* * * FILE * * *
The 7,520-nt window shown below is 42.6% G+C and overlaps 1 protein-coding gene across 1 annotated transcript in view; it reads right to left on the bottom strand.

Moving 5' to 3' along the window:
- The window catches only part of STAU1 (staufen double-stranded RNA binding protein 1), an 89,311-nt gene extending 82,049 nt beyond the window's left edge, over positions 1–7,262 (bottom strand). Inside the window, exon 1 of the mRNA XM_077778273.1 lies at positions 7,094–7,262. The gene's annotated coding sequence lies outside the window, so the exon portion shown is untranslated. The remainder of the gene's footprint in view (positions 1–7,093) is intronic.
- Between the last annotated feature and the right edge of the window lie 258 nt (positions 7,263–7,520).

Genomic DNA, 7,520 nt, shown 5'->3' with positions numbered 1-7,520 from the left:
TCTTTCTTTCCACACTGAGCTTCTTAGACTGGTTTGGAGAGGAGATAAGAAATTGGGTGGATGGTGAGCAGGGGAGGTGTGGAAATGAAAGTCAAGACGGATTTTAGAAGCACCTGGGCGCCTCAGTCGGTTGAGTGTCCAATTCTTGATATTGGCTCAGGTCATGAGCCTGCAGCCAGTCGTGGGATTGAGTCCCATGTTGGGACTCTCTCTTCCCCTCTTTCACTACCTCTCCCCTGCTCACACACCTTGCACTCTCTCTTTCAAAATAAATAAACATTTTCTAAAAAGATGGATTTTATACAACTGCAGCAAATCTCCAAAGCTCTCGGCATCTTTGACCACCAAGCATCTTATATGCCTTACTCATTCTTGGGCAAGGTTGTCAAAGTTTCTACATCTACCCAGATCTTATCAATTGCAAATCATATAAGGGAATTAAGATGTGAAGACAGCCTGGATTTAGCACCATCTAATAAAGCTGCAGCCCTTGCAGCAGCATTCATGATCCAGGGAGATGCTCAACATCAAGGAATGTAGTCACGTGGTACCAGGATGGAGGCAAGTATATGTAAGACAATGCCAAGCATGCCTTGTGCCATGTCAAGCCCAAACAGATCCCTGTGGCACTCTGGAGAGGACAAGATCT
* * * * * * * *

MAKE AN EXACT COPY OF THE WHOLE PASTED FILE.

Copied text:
The 7,520-nt window shown below is 42.6% G+C and overlaps 1 protein-coding gene across 1 annotated transcript in view; it reads right to left on the bottom strand.

Moving 5' to 3' along the window:
- The window catches only part of STAU1 (staufen double-stranded RNA binding protein 1), an 89,311-nt gene extending 82,049 nt beyond the window's left edge, over positions 1–7,262 (bottom strand). Inside the window, exon 1 of the mRNA XM_077778273.1 lies at positions 7,094–7,262. The gene's annotated coding sequence lies outside the window, so the exon portion shown is untranslated. The remainder of the gene's footprint in view (positions 1–7,093) is intronic.
- Between the last annotated feature and the right edge of the window lie 258 nt (positions 7,263–7,520).

Genomic DNA, 7,520 nt, shown 5'->3' with positions numbered 1-7,520 from the left:
TCTTTCTTTCCACACTGAGCTTCTTAGACTGGTTTGGAGAGGAGATAAGAAATTGGGTGGATGGTGAGCAGGGGAGGTGTGGAAATGAAAGTCAAGACGGATTTTAGAAGCACCTGGGCGCCTCAGTCGGTTGAGTGTCCAATTCTTGATATTGGCTCAGGTCATGAGCCTGCAGCCAGTCGTGGGATTGAGTCCCATGTTGGGACTCTCTCTTCCCCTCTTTCACTACCTCTCCCCTGCTCACACACCTTGCACTCTCTCTTTCAAAATAAATAAACATTTTCTAAAAAGATGGATTTTATACAACTGCAGCAAATCTCCAAAGCTCTCGGCATCTTTGACCACCAAGCATCTTATATGCCTTACTCATTCTTGGGCAAGGTTGTCAAAGTTTCTACATCTACCCAGATCTTATCAATTGCAAATCATATAAGGGAATTAAGATGTGAAGACAGCCTGGATTTAGCACCATCTAATAAAGCTGCAGCCCTTGCAGCAGCATTCATGATCCAGGGAGATGCTCAACATCAAGGAATGTAGTCACGTGGTACCAGGATGGAGGCAAGTATATGTAAGACAATGCCAAGCATGCCTTGTGCCATGTCAAGCCCAAACAGATCCCTGTGGCACTCTGGAGAGGACAAGATCT